EdTech Isn't Optional, It's Essential How important do you think it is for teachers to use educational technologies in the classroom? During this school year, how often do you or your students use [insert type of educational technology] in your classroom? What are the biggest challenges to integrating educational technologies in schools? These are some of the questions we asked in a national online survey of teachers and administrators, conducted for Common Sense Media's Graphite by Harris Interactive in May 2013. And here are some of the answers. EdTech isn't optional, it's essential. But demand outstrips usage. 19% of teachers use subject-specific content tools 31% of teachers use information/reference tools 24% of teachers use teacher tools 14% of teachers use digital curricula And only 1 in 9 are implementing 1:1 or BYOD (bring your own device) programs. Funding, Access, Time, and Training. It's tough to find the good stuff. What's your edtech setup and how do you find the best stuff?
iPad en classe; prise 2 Nos 9 iPads sont en circulation dans l'école depuis 8 semaines. Nous pouvons maintenant parler un peu plus des avantages et des inconvénients ce nouvel outil. Certains avantages incontournables Sa grandeur et son poids ; très facile à manipuler et à déplacer. Plusieurs enseignants ont préféré réserver les iPads pour faire de la recherche que d'utiliser le chariot avec les ultraportables. SonicPicsLite : Permets de choisir 3 photos et d'y ajouter de la narration. Evaluating Technology Use in the Classroom Evaluating the use of technology in a classroom environment is not something most administrators are trained to do. It is easy to walk into a classroom and see that every student is using a computer, but how do you really assess if and what type of learning is taking place? In the past, I have had administrators tell me “I walked into the teacher’s room and all the students were on laptops.” As though just the site of students working on laptops meant they were engaged in the learning process. I have been trying to wrap my head around a simple way for administrators to evaluate the use of technology in the classroom (a thank you to Dennis Harter who got me thinking about this). When most administrators evaluate teachers during the evaluation process, they have some sort of check sheet they are working from either mental or as part of a school’s evaluation process. I remembered a Marc Prensky article in Edutopia in which he talks about the typical process of technology adoption:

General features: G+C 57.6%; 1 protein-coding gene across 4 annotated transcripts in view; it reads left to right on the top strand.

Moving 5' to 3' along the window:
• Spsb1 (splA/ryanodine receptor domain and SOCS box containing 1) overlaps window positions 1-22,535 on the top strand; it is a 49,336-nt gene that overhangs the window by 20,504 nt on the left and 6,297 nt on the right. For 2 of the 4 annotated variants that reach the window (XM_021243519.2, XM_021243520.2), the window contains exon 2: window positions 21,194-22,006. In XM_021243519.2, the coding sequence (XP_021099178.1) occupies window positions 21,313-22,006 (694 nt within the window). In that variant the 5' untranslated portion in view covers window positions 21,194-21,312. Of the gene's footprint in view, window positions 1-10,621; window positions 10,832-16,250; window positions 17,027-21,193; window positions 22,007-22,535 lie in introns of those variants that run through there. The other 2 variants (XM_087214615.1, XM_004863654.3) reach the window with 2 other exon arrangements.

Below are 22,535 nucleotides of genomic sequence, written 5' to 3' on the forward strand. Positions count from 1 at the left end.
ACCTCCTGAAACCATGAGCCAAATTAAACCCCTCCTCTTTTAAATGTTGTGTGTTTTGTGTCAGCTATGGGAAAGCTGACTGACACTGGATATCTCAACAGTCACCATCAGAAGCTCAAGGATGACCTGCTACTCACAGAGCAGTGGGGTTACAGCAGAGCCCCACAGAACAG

Virtual Schools Can new education technologies short-circuit change-resistant politics and remake our schools? Or are well-intended advocates once again overhyping the ability of electrons and processors to solve thorny problems of teaching and learning? In this Education Next forum, John Chubb of Edison Schools and Stanford University political scientist Terry Moe make the case for the transformative power of today’s technology. EDUCATION NEXT: How likely is it that technology will make advances in education in the next decade that go far beyond any changes that have taken place in the past? John Chubb and Terry Moe: The worldwide revolution in information technology has globalized the international economy, made communication virtually instantaneous and costless, put vast storehouses of information within reach of everyone on the planet, and in countless other ways transformed how life is lived. Such resistance is not new. EN: What can we learn from technological adoption in education in the past?
3 Tech Tools For the First Day of School 3 tools, individually or together, will help elementary students leverage technology in ways we couldn’t imagine just a few short years ago. 1. The Answer Pad An interactive, graphically based answer response tool that can be used from a mobile device, laptop or desktop – so can really work in any type of classroom or computer lab. The freemium model allows for 36 students, a full teacher dashboard and student use of basic templates, like number lines, graphs and a student drawing tool. The Answer Pad has even more capability coming- by October teachers and students will be able to annotate on the template and push it back and forth to students. 2. This app is the result of a hard working 4th grade teacher, Brad Wilson, from Michigan. Write About This can be used in many different ways inside the classroom. 3. eduClipper This free sharing tool,completely focused on education, is perfect for clipping, curating and sharing content… with other teachers or with students.